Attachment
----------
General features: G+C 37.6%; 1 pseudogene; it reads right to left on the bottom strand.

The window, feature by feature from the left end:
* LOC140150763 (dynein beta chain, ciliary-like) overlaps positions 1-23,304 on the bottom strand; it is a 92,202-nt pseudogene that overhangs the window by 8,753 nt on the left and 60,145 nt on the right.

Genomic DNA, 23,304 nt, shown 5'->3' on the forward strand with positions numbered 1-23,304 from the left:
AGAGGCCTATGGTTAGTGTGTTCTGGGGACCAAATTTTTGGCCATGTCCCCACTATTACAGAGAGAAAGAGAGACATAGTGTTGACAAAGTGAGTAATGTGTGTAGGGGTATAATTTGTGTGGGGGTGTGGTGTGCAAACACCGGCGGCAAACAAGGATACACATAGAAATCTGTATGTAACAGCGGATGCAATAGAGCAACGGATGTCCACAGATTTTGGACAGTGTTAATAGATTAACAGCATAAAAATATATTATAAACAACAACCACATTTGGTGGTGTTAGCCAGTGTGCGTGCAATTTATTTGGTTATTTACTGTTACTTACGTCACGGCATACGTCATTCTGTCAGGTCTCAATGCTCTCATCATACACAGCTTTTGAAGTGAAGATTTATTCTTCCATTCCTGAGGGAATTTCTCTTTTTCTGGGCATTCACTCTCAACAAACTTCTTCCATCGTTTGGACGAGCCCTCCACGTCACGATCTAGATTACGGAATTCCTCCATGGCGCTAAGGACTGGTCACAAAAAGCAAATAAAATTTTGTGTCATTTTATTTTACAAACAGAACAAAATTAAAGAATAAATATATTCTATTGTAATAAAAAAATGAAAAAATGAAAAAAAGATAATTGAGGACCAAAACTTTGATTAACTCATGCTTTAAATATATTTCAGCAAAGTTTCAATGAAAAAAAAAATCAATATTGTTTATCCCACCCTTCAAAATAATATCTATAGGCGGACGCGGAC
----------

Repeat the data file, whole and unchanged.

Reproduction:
General features: G+C 37.6%; 1 pseudogene; it reads right to left on the bottom strand.

The window, feature by feature from the left end:
* LOC140150763 (dynein beta chain, ciliary-like) overlaps positions 1-23,304 on the bottom strand; it is a 92,202-nt pseudogene that overhangs the window by 8,753 nt on the left and 60,145 nt on the right.

Genomic DNA, 23,304 nt, shown 5'->3' on the forward strand with positions numbered 1-23,304 from the left:
AGAGGCCTATGGTTAGTGTGTTCTGGGGACCAAATTTTTGGCCATGTCCCCACTATTACAGAGAGAAAGAGAGACATAGTGTTGACAAAGTGAGTAATGTGTGTAGGGGTATAATTTGTGTGGGGGTGTGGTGTGCAAACACCGGCGGCAAACAAGGATACACATAGAAATCTGTATGTAACAGCGGATGCAATAGAGCAACGGATGTCCACAGATTTTGGACAGTGTTAATAGATTAACAGCATAAAAATATATTATAAACAACAACCACATTTGGTGGTGTTAGCCAGTGTGCGTGCAATTTATTTGGTTATTTACTGTTACTTACGTCACGGCATACGTCATTCTGTCAGGTCTCAATGCTCTCATCATACACAGCTTTTGAAGTGAAGATTTATTCTTCCATTCCTGAGGGAATTTCTCTTTTTCTGGGCATTCACTCTCAACAAACTTCTTCCATCGTTTGGACGAGCCCTCCACGTCACGATCTAGATTACGGAATTCCTCCATGGCGCTAAGGACTGGTCACAAAAAGCAAATAAAATTTTGTGTCATTTTATTTTACAAACAGAACAAAATTAAAGAATAAATATATTCTATTGTAATAAAAAAATGAAAAAATGAAAAAAAGATAATTGAGGACCAAAACTTTGATTAACTCATGCTTTAAATATATTTCAGCAAAGTTTCAATGAAAAAAAAAATCAATATTGTTTATCCCACCCTTCAAAATAATATCTATAGGCGGACGCGGAC